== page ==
Battle of Abydos
Part of Peloponnesian War
DateNovember 411 BC
Near Abydos, in the Hellespont
(modern-day Nara Burnu, Çanakkale, Turkey)
Result Athenian victory
Athens Sparta and allies
Commanders and leaders
74 ships + 18 ships (reinforcement) 97 ships
Casualties and losses
Minimal 30 ships

The Battle of Abydos was an Athenian naval victory in the Peloponnesian War. In the battle, the Spartan fleet, under Mindarus, attempted to rescue a small allied fleet that had been driven ashore at Dardanus, but was attacked by the Athenian fleet, under Thrasybulus. The fighting was evenly contested for a great length of time, but towards evening, the arrival of Alcibiades with Athenian reinforcements tipped the balance in favor of the Athenians, and the Peloponnesians were forced to flee back to their base at Abydos, suffering heavy losses along the way.


After the Athenian victory at Cynossema, the Athenian fleet established a base at Sestos, from where it could quickly respond to any moves by the Spartan fleet at Abydos. Mindarus, the Spartan navarch, summoned the Rhodian commander Dorieus, with his 14 ships, to join him at Abydos, hoping to end the war with a decisive victory.[1] Dorieus, accordingly, sailed north from Rhodes towards the Hellespont. Before reaching Abydos, however, he was spotted by Athenian lookouts and driven ashore. Xenophon reports that he was trapped at Rhoeteum,[2] while Diodorus Siculus reports the location as Dardanus;[3] Donald Kagan suggests that Dorieus was driven ashore at Rhoeteum, then managed to advance a little farther towards Abydos before being trapped a second time at Dardanus.[1]

Learning of Dorieus's plight, Mindarus hurried from Troy, where he had been sacrificing to Athena, to Abydos, while Pharnabazus brought his army up to support Dorieus from the land. Mindarus led his ships out from Abydos to rescue Dorieus; the Athenians, observing this, set out from Sestos to challenge him.[4]


Mindarus, after joining forces with Dorieus, had 97 ships under his command;[5] the Athenian fleet contained 74 ships.[6] The Spartans lined up for battle with the Asian shore of the Hellespont at their backs, with Mindarus commanding the right and the Syracusans holding the left; the Athenians lined up opposite them, with Thrasybulus commanding the right and Thrasyllus the left.[7] The battle began with a signal from the commanders, which was relayed to the fleet by trumpeters. An evenly matched fight ensued, with pilots attempting to ram and disable enemy triremes, while marines on the decks engaged their opposite numbers whenever they came within range of an opposing ship. As the day wore on, neither side was able to gain a decisive advantage until Alcibiades appeared with 18 triremes from Samos. Initially, both fleets believed that the reinforcements might be theirs, but as Alcibiades drew nearer he ran up a red flag, a prearranged signal that told the Athenians the ships were their own. Realizing this, the Spartan fleet fled to Abydos, but suffered heavy losses along the way, as the Athenians attacked the strung out ships. All told, the Athenians captured 30 Spartan ships and recovered the 15 of their own that the Spartans had taken at the Battle of Cynossema.[8]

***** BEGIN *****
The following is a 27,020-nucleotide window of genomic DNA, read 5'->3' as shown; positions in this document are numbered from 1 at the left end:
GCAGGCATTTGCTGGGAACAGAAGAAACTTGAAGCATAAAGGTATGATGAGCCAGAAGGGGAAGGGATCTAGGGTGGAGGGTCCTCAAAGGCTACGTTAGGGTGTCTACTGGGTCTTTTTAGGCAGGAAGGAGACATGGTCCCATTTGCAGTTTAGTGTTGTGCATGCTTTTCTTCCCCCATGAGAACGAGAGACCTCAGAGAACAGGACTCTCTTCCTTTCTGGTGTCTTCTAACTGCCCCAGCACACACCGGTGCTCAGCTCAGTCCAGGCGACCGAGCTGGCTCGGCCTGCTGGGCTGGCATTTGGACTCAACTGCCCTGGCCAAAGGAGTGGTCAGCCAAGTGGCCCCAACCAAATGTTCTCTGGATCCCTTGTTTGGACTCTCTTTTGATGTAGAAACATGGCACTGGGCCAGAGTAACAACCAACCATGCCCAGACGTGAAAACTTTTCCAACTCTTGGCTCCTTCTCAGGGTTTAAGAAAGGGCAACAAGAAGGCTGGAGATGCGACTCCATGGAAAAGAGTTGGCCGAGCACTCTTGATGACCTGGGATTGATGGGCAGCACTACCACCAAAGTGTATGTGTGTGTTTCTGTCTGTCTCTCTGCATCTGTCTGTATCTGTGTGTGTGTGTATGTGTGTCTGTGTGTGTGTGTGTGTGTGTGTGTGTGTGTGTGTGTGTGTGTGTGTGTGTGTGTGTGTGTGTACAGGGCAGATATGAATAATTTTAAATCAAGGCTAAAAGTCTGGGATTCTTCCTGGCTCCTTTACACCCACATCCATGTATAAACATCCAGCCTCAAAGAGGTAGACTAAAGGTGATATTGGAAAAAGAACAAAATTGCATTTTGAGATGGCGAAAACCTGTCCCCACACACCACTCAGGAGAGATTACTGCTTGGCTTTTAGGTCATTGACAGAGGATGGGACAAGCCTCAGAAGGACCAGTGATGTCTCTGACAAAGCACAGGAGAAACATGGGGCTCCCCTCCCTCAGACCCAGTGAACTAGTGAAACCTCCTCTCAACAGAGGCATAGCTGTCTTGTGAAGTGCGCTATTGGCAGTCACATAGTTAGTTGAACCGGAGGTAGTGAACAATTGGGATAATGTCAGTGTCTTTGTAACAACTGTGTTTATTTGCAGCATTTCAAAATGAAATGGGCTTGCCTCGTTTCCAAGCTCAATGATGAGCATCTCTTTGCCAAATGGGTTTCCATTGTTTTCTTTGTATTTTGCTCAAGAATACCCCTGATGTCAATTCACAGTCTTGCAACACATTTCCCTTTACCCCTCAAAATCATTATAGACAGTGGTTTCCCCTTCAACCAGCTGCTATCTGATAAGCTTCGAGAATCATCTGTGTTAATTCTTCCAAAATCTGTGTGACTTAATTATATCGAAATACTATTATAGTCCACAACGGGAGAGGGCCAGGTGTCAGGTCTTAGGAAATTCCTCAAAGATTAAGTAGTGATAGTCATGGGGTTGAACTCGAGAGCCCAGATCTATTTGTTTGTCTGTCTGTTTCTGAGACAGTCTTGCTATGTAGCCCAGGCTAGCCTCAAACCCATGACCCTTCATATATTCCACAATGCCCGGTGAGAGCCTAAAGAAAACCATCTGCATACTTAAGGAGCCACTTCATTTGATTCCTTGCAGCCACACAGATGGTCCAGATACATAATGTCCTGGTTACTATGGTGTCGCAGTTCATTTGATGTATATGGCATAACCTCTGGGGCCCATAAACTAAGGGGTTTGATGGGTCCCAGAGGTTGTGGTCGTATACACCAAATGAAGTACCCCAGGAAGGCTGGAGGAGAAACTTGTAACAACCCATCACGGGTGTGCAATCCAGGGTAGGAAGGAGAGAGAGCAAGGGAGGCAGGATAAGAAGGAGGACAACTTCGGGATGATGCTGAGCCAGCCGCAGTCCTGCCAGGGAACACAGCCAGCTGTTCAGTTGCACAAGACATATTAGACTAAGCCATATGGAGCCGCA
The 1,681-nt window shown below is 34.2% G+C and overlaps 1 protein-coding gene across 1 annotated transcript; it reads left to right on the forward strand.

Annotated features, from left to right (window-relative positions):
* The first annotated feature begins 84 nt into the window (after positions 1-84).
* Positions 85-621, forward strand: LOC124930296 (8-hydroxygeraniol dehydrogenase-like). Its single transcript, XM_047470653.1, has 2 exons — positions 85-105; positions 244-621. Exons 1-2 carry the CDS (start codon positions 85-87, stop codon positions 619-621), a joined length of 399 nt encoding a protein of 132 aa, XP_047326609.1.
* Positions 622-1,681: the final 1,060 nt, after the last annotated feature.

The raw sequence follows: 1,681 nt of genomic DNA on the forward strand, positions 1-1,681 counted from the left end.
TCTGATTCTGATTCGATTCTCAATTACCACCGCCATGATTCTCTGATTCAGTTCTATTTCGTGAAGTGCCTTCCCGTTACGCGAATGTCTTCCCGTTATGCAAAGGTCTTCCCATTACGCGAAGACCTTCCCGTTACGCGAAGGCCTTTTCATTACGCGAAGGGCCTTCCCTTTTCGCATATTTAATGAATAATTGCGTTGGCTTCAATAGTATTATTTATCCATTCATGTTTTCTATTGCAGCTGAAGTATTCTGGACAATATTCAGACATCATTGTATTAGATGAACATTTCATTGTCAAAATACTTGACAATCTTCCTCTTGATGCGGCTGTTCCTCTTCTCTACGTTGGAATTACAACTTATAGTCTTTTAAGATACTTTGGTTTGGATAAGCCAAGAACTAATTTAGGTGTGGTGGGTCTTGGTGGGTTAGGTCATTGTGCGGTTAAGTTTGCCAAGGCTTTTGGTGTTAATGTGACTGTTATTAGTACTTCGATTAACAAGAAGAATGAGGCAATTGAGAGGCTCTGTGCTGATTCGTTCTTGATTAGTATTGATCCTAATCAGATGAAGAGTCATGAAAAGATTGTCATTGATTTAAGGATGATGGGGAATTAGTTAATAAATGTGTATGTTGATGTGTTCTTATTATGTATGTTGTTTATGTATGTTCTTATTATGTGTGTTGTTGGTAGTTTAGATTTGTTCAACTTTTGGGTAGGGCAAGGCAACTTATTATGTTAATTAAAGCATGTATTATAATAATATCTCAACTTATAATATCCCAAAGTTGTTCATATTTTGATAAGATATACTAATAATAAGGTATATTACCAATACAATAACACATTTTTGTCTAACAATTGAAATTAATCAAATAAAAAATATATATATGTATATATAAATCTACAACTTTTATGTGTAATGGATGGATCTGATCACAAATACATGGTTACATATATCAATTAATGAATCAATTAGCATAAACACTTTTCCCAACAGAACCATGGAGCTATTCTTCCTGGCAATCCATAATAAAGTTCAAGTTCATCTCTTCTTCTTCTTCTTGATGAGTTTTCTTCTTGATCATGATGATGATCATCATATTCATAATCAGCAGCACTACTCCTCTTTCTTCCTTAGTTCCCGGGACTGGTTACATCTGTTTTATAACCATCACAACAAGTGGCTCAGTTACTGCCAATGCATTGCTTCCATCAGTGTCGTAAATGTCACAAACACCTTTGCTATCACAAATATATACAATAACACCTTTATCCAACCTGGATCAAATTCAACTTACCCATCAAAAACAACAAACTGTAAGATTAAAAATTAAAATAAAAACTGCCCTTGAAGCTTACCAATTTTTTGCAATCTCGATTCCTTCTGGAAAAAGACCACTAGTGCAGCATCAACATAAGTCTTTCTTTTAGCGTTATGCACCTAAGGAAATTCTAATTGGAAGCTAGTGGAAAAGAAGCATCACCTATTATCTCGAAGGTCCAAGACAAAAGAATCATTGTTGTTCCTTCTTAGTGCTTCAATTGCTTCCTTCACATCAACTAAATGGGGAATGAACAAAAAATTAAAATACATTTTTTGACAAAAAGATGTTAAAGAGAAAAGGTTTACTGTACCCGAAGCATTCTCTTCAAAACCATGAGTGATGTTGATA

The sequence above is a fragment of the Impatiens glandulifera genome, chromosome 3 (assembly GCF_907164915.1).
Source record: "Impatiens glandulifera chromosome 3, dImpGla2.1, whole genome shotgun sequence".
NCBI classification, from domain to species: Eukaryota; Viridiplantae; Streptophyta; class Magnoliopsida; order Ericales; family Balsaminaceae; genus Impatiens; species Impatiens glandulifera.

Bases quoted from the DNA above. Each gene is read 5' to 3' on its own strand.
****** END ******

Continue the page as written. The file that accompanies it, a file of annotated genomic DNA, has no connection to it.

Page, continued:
In the wake of this serious defeat, Mindarus and the Spartan fleet returned to Abydos to repair and rebuild; Mindarus sent to Sparta for reinforcements and, with Pharnabazus, planned for future campaigns. The Athenians, meanwhile, were unable to press the advantage they had gained. With their treasury low and a crisis ongoing at Euboea, which was in revolt, the Athenians were unable to keep their entire fleet in the Hellespont, and instead dispatched 30 ships under Theramenes to attack the rebels on Euboea. Although unable to prevent the rebels from building a causeway to Boeotia, he did succeed in raising a substantial amount of money by plundering hostile territory in Euboea, Boeotia, and the Aegean.[9]

Shortly after the battle, the satrap Tissaphernes arrived from Ionia. Alcibiades, who had served as Tissaphernes' assistant for a time and wished to demonstrate that he was influential with the satrap, sailed to meet him, bringing gifts. It turned out, however, that Alcibiades had misjudged the situation. The Spartans had complained to the Persian king about the tepid support they had received from Tissaphernes, and the satrap, needing to demonstrate his commitment to opposing actions, arrested Alcibiades and imprisoned him at Sardis.[10] Alcibiades escaped within a month, but his claims of influence with Tissaphernes were destroyed.[11]



  1. ^ a b Kagan, The Peloponnesian War, 407
  2. ^ Xenophon, Hellenica 1.1.2
  3. ^ Diodorus Siculus, Library 13.45.3
  4. ^ Xenophon, Hellenica 1.1.5
  5. ^ Kagan, The Peloponnesian War, 408
  6. ^ Diodorus Siculus, Library 13.45.2
  7. ^ Diodorus Siculus, Library 13.45.7
  8. ^ The account of the battle given here follows that of Kagan, The Peloponnesian War, 408, and combines details from Diodorus Siculus, Library 13.45.8-13.46.5 and Xenophon, Hellenica 1.1.5-8.
  9. ^ Kagan, The Peloponnesian War, 409
  10. ^ Plutarch, Life of Alcibiades, 27.1-7
  11. ^ Kagan, The Peloponnesian War, 410